Jeffery C. Wiles, William Talbot, and Cowen Auto Parts, Inc., d/b/a WBC Enterprises, Plaintiffs Below, Petitioners
Work4WV-Region 1, Inc., a West Virginia Corporation, Defendant Below, Respondent
(Webster County 16-C-13)
Jeffery Wiles, William Talbot, and Cowen Auto Parts, Inc.,
d/b/a WBC Enterprises ("petitioners"), by counsel
Howard J. Blyer, appeal the Circuit Court of Webster
County's May 23, 2017, order that granted
respondent's (Work4WV-Region 1, Inc.) petition for
declaratory judgement. Respondent, by counsel Thomas W. White
and Haley S. Hillen, filed a response in support of the
circuit court's order. On appeal, petitioners argue that
the circuit court erred in its finding that respondent
properly cancelled a lease between the parties pursuant to
Court has considered the parties' briefs and the record
on appeal. The facts and legal arguments are adequately
presented, and the decisional process would not be
significantly aided by oral argument. Upon consideration of
the standard of review, the briefs, and the record presented,
the Court finds no substantial question of law and no
prejudicial error. For these reasons, a memorandum decision
affirming the order of the circuit court is appropriate under
Rule 21 of the Rules of Appellate Procedure.
parties entered into a written lease agreement dated May 21,
2013, where petitioners agreed to lease a certain portion of
real property to respondent. The lease included twenty
provisions. The first of those provisions provides as
TERM AND NOTICES
The term of this lease, subject to the provisions hereof,
shall begin on June 1, 2013; tenant shall occupy the subject
space no later than June 1, 2013, provided the landlord has
made the necessary accommodations for tenant's use of
subject spaces. If the landlord has failed to make the
necessary accommodations by June 1, 2013, this lease shall be
considered canceled and null. This lease shall be considered
renewed for each ensuing fiscal year during the term of the
lease unless it is canceled by WORK4WV-REGION 1, INC. 30 days
before the end of the fiscal year (June 30). The signing of
[the] Lease supersedes and cancels all previous agreements
between the parties hereto.
Notices may be given by personal service upon the party(s)
entitled to such notice, or by certified mail, duly stamped
and directed to the last-known address of the party to be
notified, and deposited in the post office. The proper
mailing of such notice and not the receipt thereof shall
constitute the giving of such notice by either party to the
other. Notice shall be directed . . . [ to the parties'
address which were provided].
The fourteenth term of the parties' contract provides as
(14) CANCELLATION OF LEASE
It is further agreed by and between the parties hereto that
the WORK4WV-REGION 1, INC. as Lessee, shall have the right to
cancel this lease, without further obligation on the part of
the Lessee, upon giving thirty (30) days written notice to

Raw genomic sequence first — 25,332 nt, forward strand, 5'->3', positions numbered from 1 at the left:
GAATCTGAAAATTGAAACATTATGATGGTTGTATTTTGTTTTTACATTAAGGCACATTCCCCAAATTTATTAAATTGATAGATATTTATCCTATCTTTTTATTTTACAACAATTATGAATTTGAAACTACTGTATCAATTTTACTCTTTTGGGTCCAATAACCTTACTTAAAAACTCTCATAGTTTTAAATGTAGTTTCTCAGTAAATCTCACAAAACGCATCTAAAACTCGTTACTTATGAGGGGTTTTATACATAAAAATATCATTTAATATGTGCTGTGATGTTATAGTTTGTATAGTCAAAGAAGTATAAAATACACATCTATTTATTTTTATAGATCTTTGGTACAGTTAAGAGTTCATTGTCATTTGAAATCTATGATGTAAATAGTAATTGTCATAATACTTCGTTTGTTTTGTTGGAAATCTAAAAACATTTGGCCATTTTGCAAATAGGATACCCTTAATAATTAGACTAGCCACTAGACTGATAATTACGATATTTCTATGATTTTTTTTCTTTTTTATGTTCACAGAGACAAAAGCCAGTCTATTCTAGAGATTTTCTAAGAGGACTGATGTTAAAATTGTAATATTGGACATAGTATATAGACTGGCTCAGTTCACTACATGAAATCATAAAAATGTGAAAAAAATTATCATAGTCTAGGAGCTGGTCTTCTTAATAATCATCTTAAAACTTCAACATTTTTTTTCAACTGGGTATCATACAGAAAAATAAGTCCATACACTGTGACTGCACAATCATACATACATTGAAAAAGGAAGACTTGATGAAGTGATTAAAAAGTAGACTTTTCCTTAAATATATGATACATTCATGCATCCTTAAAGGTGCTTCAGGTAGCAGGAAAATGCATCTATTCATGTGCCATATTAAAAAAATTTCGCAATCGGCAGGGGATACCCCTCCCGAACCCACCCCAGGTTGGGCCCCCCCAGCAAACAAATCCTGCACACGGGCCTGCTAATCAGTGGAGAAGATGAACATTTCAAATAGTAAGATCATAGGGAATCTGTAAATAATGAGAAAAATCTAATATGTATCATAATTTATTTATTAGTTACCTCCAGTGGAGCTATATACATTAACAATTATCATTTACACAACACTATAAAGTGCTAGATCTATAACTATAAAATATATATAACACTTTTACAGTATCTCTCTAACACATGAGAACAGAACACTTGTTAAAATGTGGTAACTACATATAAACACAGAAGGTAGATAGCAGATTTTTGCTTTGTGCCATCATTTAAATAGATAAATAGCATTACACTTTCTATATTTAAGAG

the Lessor, such notice being given at least thirty (30) days
prior to the last day of the succeeding month.
April 30, 2014, respondent sent an e-mail to one of
petitioners' personal e-mail accounts notifying him that
the lease would be cancelled effective June 30, 2014.
Petitioners responded on June 11, 2014, and notified
respondent that e-mail was not proper service of notice in
accordance with the terms of the lease. On June 13, 2014,
respondent sent a certified letter canceling the lease if the
earlier April of 2014 e-mail did not constitute proper
notice. In this letter, respondent asserted that the
cancellation of the lease would be effective July 13, 2014,
in accordance with provision fourteen of the lease.
Petitioners argued that respondent's notice of
cancellation was less than thirty days before the end of the
2014 fiscal year and, therefore, provision one renewed the
lease agreement for another full year.
April 26, 2016, petitioners filed a complaint for declaratory
judgment alleging that respondent's initial notice of
cancelation by e-mail was improper and the notice given on
June 13, 2014, was untimely and, therefore, ineffective in
providing notice before the lease renewed for the 2015 fiscal
year. Respondent answered that the April 30, 2014, e-mail was
proper notice of cancellation or, in the alternative, the
June 13, 2014, notice of cancelation was proper notice of
cancellation in accordance with provision fourteen. The
parties submitted memorandums of law in support of their
the circuit court found that respondent's e-mail was not
proper notice, but the certified letter sent on June 13,
2014, provided proper notice of cancellation. Additionally,
the circuit court found that provision fourteen provided a
"contractual right for the lessee to terminate their
leasehold on the premises, at any time, for any reason, and
without penalty or further obligation." Therefore,
respondent properly terminated the lease effective July 31,
2014, regardless of the renewal for the 2015 fiscal year.
Accordingly, "because the lease afforded [respondent]
the right to terminate the agreement without imposing further
penalty or obligations, that [petitioners] [are] only
entitled to rent monies up through the termination date of
July 31, 2014." Petitioners now appeal this May 23,
2017, declaratory judgement order.
explained that "[a] circuit court's entry of a
declaratory judgment is reviewed de novo." Syl.
Pt. 1, Marlin v. Wetzek Cty Bd. of Educ., 212 W.Va.
215, 569 S.E.2d 462 (2002) (quoting Syl. Pt. 3, C ...